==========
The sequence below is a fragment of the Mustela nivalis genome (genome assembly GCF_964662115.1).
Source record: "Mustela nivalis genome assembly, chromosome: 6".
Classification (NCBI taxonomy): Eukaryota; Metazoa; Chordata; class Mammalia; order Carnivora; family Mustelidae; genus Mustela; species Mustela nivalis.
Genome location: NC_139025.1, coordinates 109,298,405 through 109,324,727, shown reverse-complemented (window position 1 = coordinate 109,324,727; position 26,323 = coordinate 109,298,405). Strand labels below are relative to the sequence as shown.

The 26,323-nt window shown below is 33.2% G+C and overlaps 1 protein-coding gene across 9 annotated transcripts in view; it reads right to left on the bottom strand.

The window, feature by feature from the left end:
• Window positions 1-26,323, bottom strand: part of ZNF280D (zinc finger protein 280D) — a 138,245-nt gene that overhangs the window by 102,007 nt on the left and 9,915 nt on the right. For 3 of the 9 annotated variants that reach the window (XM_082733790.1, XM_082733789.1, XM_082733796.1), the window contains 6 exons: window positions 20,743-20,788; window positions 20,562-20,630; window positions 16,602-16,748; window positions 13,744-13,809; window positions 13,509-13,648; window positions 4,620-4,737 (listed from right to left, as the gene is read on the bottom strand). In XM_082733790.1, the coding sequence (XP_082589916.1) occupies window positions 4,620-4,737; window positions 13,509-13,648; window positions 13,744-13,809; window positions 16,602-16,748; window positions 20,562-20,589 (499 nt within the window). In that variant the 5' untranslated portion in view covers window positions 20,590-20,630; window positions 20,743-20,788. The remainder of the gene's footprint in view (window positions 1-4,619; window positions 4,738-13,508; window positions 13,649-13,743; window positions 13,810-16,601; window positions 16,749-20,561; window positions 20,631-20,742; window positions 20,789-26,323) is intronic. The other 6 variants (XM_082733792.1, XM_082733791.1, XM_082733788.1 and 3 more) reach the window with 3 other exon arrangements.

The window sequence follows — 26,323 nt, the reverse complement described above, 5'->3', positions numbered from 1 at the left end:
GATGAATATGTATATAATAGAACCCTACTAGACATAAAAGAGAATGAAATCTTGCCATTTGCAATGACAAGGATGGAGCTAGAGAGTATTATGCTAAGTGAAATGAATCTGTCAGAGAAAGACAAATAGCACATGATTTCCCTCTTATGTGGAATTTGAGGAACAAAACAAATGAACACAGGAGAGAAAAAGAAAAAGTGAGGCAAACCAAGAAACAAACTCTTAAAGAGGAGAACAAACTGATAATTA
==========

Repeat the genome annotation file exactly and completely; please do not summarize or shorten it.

The sequence below is a fragment of the Mustela nivalis genome (genome assembly GCF_964662115.1).
Source record: "Mustela nivalis genome assembly, chromosome: 6".
Classification (NCBI taxonomy): Eukaryota; Metazoa; Chordata; class Mammalia; order Carnivora; family Mustelidae; genus Mustela; species Mustela nivalis.
Genome location: NC_139025.1, coordinates 109,298,405 through 109,324,727, shown reverse-complemented (window position 1 = coordinate 109,324,727; position 26,323 = coordinate 109,298,405). Strand labels below are relative to the sequence as shown.

The 26,323-nt window shown below is 33.2% G+C and overlaps 1 protein-coding gene across 9 annotated transcripts in view; it reads right to left on the bottom strand.

The window, feature by feature from the left end:
• Window positions 1-26,323, bottom strand: part of ZNF280D (zinc finger protein 280D) — a 138,245-nt gene that overhangs the window by 102,007 nt on the left and 9,915 nt on the right. For 3 of the 9 annotated variants that reach the window (XM_082733790.1, XM_082733789.1, XM_082733796.1), the window contains 6 exons: window positions 20,743-20,788; window positions 20,562-20,630; window positions 16,602-16,748; window positions 13,744-13,809; window positions 13,509-13,648; window positions 4,620-4,737 (listed from right to left, as the gene is read on the bottom strand). In XM_082733790.1, the coding sequence (XP_082589916.1) occupies window positions 4,620-4,737; window positions 13,509-13,648; window positions 13,744-13,809; window positions 16,602-16,748; window positions 20,562-20,589 (499 nt within the window). In that variant the 5' untranslated portion in view covers window positions 20,590-20,630; window positions 20,743-20,788. The remainder of the gene's footprint in view (window positions 1-4,619; window positions 4,738-13,508; window positions 13,649-13,743; window positions 13,810-16,601; window positions 16,749-20,561; window positions 20,631-20,742; window positions 20,789-26,323) is intronic. The other 6 variants (XM_082733792.1, XM_082733791.1, XM_082733788.1 and 3 more) reach the window with 3 other exon arrangements.

The window sequence follows — 26,323 nt, the reverse complement described above, 5'->3', positions numbered from 1 at the left end:
GATGAATATGTATATAATAGAACCCTACTAGACATAAAAGAGAATGAAATCTTGCCATTTGCAATGACAAGGATGGAGCTAGAGAGTATTATGCTAAGTGAAATGAATCTGTCAGAGAAAGACAAATAGCACATGATTTCCCTCTTATGTGGAATTTGAGGAACAAAACAAATGAACACAGGAGAGAAAAAGAAAAAGTGAGGCAAACCAAGAAACAAACTCTTAAAGAGGAGAACAAACTGATAATTA